AS part of John Lewis's welcome to Exeter, almost £930,000 was spent on refurbishing and rebranding a public car park.
The King William Street multi-storey became the John Lewis car park. Despite the name change, it remains under Exeter City Council's control.
A number of major alterations were made and the city council said the expenditure would mean more revenue, although prices have also risen with one hour's parking now costing £1.80, as opposed to 90p.
The anticipated annual revenue, according to Steve Carnell, the city council's parking and waterways manager, is expected to increase by £500,000 a year from the £440,000 it generated in 2011-12.
On this basis, the refurbishment will take two to three years to pay for itself, although this does not take into account the additional revenue the car park may have generated without the work following the arrival of John Lewis.
So, how did Exeter City Council spend £927,548 on a car park (which is £27,548 more than the council stated it cost in a press release given out as the car park reopened)?
The Echo has received a full breakdown following a Freedom Of Information request.
The cost of paint for walls and handrails etc was £42,704.38, and the paint used is designed to stop the concrete deteriorating.
The cost of recoating the car park decks with anti-slip surfaces was £308,971.62, while a total of £44,441 is listed as being spent on temporary accommodation.
The stairwell refurbishment cost £16,702.
Work on improving the exit and entrance cost £53,840 while £133,008.70 was spent on the new pay-on-foot system.
Repairing parts of the concrete cost £6,967.35, while £41,778.41 was the cost of electrical work.
A new CCTV system cost £71,282, and the construction of a new cleaners' store cost £3,700.
The refurbishment of the old cleaner's office to create a new operations and mess room cost £24,649.05, and new handrails on F deck and around the exit cost £6,075.
All of that was included in the original budget and these further works were undertaken after the budget was set.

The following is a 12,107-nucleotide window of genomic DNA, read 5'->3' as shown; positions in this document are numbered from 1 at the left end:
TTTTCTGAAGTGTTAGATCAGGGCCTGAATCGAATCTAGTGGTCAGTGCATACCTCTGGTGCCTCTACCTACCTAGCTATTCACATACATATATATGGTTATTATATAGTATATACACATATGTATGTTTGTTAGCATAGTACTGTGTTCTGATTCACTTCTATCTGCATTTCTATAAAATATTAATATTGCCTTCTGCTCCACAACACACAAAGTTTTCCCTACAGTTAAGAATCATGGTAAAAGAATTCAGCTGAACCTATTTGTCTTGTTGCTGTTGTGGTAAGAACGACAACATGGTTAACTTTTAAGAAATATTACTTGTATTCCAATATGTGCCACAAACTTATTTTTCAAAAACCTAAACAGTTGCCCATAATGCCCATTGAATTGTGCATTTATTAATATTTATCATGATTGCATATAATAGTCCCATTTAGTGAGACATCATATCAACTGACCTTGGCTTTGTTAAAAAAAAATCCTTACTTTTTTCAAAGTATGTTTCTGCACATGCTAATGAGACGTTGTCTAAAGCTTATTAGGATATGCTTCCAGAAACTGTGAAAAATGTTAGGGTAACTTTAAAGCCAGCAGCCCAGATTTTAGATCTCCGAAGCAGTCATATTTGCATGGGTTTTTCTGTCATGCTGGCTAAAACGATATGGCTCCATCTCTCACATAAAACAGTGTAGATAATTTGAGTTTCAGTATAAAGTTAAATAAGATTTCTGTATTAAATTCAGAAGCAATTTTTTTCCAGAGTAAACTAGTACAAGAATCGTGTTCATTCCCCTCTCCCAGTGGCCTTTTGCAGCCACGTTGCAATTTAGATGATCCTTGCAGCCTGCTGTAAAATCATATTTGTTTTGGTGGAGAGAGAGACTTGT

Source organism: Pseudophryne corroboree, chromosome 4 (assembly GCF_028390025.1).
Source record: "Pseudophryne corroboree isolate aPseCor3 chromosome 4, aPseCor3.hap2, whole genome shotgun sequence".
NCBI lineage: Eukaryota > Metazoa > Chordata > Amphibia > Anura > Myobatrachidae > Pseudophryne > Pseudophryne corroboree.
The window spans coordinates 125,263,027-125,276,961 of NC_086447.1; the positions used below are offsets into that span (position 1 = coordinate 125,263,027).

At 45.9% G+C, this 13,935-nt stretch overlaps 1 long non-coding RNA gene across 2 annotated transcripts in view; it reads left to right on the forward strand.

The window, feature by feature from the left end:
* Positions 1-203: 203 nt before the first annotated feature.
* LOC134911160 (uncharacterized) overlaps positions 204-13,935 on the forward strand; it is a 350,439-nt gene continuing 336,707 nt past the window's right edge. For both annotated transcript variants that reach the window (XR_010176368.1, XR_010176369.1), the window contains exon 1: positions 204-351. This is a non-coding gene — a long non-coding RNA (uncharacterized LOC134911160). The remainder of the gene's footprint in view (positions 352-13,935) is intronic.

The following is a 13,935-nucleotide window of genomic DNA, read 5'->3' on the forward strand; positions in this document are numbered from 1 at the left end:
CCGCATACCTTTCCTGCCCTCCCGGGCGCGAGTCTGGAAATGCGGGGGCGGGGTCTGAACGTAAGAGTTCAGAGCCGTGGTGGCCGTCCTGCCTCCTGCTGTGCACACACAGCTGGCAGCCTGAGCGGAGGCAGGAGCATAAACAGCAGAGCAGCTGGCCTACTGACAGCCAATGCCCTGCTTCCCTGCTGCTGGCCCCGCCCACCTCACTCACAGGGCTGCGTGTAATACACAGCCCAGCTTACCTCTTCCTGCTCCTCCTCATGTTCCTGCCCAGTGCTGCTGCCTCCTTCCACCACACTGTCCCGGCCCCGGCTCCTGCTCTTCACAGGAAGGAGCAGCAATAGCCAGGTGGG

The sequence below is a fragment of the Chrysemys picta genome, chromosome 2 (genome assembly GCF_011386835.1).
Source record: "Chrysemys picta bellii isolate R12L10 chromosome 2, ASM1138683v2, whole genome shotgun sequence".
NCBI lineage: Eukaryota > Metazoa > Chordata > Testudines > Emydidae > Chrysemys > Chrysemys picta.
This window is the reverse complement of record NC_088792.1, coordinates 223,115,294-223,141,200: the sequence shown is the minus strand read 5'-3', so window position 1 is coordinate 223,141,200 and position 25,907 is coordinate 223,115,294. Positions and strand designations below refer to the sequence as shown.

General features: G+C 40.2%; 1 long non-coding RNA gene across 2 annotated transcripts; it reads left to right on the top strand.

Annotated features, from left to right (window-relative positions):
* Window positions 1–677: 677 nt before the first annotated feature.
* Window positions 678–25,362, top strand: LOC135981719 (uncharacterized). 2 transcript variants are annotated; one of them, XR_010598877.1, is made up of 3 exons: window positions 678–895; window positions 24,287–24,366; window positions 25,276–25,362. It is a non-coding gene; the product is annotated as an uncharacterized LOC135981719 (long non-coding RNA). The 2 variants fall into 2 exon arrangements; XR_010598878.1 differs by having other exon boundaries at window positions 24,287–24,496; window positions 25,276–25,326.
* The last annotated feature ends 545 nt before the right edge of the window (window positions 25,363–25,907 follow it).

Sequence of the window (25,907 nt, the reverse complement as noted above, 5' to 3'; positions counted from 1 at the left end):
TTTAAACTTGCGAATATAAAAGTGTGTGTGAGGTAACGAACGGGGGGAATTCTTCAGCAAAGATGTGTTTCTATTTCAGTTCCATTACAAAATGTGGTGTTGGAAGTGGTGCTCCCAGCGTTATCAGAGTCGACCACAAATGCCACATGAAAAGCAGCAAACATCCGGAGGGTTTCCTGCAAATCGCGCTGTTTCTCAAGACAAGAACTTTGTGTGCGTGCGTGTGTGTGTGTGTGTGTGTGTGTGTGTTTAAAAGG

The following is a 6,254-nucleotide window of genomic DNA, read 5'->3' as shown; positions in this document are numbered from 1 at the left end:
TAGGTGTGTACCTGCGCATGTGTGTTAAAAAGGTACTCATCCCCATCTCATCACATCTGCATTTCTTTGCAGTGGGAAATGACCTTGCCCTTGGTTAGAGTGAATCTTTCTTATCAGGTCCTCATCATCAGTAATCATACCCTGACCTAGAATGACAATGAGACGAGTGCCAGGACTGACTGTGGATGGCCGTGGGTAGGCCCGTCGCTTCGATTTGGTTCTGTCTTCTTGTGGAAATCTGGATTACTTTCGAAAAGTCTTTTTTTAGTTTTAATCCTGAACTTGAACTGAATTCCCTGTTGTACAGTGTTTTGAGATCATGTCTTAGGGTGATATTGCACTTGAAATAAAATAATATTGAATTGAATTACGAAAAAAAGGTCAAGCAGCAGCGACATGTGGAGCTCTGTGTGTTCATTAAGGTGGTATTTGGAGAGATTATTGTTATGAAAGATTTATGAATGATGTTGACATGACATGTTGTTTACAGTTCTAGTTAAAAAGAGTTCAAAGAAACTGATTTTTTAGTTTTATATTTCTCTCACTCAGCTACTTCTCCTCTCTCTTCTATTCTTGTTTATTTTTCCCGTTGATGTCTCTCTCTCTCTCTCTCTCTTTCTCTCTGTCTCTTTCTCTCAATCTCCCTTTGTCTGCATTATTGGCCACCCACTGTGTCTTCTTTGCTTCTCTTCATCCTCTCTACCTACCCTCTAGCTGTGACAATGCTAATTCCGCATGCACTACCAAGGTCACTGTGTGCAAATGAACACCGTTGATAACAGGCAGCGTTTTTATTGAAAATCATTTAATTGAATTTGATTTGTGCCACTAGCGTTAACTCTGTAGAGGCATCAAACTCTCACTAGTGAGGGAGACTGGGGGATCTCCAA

The relocation of the car park's motorbike store to Leighton Terrace cost £1,985, and providing pigeon fencing cost £2,500.
Drop kerbs were needed to meet Disability Act requirements in Leighton Terrace at a cost of £2,268, and the walls were rendered in the car park at a cost of £8,446.38 to improve their appearance.
Back to the budgeted work, and additional drainage was needed to "reduce the previous incidents of ponding" at a cost of £5,580.35, while "white lining work" cost £2,314.97 which created additional disabled parking.
New AA signs cost £300 while other new signage cost £4,100.
The new glass entrance canopy cost £60,017.73, and the cost of Devon County Council installing variable message signs, informing motorists about how many spaces are available, cost £2,500.
A total of £12,832.16 was spent on further works to the entrance to add speed humps to "give level access for disabled users and slow down traffic flow". The entire front area was resurfaced rather than having a "poor-looking patchwork effect".
It was discovered that the existing concrete exit lane was in a "worse condition than expected" as was an "existing paving slab path" which was replaced to provide better Disability Act access to the toilets and the Watt Tyler House fire escape at a £29,379.53 total cost.
Completely new windows were provided in the lift stair tower as the existing frames were deemed to "be beyond repair". The glass throughout the Watt Tyler House stairwell was also replaced with a £25,358.20 total cost.
Then £627.65 was spent on roller shutter door repair, works associated with the installation of new signs cost £3,468.62 and additional handrails cost £6,000.
Finally, £5,750 was spent on cleaning the car park.
The final bill was £927,548.07.
It has 425 spaces, including 14 bays for disabled drivers and a family parking area. The city council funded the refurbishment through borrowing as part of its capital budget.